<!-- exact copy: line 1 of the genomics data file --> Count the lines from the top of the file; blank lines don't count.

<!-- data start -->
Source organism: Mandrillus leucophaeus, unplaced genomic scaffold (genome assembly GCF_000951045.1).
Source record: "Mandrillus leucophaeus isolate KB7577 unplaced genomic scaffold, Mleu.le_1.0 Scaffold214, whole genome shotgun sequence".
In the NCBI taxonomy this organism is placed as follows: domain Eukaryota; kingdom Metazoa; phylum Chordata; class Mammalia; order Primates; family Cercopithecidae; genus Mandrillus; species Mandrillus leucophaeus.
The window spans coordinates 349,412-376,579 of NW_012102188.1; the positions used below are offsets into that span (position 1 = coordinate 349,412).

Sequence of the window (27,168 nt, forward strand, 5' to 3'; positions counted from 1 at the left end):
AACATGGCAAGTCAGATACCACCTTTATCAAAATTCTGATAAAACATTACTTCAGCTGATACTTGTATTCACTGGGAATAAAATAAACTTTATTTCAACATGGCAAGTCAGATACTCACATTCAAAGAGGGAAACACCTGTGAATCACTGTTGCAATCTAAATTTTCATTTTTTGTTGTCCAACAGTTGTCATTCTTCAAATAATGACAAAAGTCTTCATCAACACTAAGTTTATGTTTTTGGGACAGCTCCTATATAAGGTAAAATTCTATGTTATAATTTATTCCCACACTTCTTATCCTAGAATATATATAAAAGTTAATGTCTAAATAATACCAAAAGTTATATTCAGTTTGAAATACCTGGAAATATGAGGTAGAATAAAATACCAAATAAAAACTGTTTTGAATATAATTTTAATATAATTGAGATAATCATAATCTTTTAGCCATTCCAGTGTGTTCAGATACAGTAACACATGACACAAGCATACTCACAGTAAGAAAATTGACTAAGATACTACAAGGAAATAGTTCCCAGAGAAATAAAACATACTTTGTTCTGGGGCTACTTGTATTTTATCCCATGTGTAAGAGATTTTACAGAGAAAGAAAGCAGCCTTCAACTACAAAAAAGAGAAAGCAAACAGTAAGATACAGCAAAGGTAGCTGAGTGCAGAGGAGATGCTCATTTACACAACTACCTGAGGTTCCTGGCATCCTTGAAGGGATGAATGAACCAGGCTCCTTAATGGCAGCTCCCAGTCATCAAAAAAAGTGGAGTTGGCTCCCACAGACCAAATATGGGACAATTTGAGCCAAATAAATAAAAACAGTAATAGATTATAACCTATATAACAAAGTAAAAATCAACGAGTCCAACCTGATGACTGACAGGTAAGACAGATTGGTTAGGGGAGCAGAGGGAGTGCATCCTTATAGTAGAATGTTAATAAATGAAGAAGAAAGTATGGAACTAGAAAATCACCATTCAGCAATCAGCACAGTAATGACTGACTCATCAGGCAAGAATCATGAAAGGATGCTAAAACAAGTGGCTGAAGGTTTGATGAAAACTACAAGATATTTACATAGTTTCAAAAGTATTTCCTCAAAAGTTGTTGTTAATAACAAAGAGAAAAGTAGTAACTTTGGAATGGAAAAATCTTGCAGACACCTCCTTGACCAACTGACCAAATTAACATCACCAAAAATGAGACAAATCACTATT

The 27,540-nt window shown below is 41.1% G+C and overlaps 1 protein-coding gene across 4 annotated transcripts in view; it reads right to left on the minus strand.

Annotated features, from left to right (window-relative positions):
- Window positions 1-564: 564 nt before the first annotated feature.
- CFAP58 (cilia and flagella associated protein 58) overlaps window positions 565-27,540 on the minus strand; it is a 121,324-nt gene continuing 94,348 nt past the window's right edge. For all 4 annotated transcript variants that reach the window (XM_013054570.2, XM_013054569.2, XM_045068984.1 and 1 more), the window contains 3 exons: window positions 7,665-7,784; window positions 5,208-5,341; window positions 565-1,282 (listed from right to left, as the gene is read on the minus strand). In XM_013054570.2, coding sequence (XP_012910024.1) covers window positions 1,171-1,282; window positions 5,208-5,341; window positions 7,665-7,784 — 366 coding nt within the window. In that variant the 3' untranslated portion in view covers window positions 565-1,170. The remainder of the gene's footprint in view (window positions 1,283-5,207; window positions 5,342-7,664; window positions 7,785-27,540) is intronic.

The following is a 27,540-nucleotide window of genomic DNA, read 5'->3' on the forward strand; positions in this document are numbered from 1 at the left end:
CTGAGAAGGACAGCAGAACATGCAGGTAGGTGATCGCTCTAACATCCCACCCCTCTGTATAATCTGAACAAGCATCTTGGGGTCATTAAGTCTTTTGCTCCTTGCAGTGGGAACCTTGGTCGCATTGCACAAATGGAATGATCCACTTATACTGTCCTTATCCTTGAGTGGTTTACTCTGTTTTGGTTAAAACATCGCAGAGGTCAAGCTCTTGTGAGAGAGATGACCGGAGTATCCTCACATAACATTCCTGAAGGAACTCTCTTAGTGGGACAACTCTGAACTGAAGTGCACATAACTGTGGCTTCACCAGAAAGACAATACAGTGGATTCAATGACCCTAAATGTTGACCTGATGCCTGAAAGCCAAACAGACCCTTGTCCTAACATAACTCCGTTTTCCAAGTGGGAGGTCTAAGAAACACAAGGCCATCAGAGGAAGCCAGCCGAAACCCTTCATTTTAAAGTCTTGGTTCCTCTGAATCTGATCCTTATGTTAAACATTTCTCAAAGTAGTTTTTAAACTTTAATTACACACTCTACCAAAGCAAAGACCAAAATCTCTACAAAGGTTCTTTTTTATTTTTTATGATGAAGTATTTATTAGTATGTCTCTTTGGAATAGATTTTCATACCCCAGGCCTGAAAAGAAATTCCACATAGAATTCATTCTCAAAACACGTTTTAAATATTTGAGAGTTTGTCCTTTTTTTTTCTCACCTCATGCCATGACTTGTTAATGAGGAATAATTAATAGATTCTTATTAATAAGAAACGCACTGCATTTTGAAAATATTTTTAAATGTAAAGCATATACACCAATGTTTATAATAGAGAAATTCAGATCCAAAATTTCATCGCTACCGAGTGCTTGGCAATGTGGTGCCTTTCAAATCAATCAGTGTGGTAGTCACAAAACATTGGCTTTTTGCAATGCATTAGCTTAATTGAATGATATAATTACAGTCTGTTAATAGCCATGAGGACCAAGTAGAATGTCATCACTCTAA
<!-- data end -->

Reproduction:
Source organism: Mandrillus leucophaeus, unplaced genomic scaffold (genome assembly GCF_000951045.1).